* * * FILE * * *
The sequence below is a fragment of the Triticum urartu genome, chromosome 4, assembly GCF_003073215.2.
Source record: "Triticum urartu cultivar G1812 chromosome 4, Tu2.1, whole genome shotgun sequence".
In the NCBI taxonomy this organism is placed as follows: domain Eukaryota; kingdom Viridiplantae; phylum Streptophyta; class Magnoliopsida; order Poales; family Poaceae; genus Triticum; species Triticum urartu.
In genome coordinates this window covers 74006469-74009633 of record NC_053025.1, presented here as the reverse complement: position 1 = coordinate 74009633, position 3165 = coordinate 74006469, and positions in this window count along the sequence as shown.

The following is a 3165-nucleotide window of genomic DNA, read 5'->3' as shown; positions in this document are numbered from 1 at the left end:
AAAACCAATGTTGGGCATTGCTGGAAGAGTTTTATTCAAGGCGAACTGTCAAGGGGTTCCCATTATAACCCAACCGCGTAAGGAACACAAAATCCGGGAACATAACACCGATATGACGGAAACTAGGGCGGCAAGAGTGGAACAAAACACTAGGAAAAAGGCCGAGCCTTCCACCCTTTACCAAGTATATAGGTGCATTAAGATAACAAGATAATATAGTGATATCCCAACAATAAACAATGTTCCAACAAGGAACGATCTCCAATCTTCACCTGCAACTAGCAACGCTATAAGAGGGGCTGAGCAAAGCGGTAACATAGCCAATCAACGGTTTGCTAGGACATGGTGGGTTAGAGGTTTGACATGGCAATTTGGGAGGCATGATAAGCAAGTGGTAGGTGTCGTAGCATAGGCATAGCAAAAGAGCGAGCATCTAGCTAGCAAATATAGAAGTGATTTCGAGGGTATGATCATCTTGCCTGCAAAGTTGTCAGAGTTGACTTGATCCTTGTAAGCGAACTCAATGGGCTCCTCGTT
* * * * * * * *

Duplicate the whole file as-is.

The sequence below is a fragment of the Triticum urartu genome, chromosome 4, assembly GCF_003073215.2.
Source record: "Triticum urartu cultivar G1812 chromosome 4, Tu2.1, whole genome shotgun sequence".
In the NCBI taxonomy this organism is placed as follows: domain Eukaryota; kingdom Viridiplantae; phylum Streptophyta; class Magnoliopsida; order Poales; family Poaceae; genus Triticum; species Triticum urartu.
In genome coordinates this window covers 74006469-74009633 of record NC_053025.1, presented here as the reverse complement: position 1 = coordinate 74009633, position 3165 = coordinate 74006469, and positions in this window count along the sequence as shown.

The following is a 3165-nucleotide window of genomic DNA, read 5'->3' as shown; positions in this document are numbered from 1 at the left end:
AAAACCAATGTTGGGCATTGCTGGAAGAGTTTTATTCAAGGCGAACTGTCAAGGGGTTCCCATTATAACCCAACCGCGTAAGGAACACAAAATCCGGGAACATAACACCGATATGACGGAAACTAGGGCGGCAAGAGTGGAACAAAACACTAGGAAAAAGGCCGAGCCTTCCACCCTTTACCAAGTATATAGGTGCATTAAGATAACAAGATAATATAGTGATATCCCAACAATAAACAATGTTCCAACAAGGAACGATCTCCAATCTTCACCTGCAACTAGCAACGCTATAAGAGGGGCTGAGCAAAGCGGTAACATAGCCAATCAACGGTTTGCTAGGACATGGTGGGTTAGAGGTTTGACATGGCAATTTGGGAGGCATGATAAGCAAGTGGTAGGTGTCGTAGCATAGGCATAGCAAAAGAGCGAGCATCTAGCTAGCAAATATAGAAGTGATTTCGAGGGTATGATCATCTTGCCTGCAAAGTTGTCAGAGTTGACTTGATCCTTGTAAGCGAACTCAATGGGCTCCTCGTT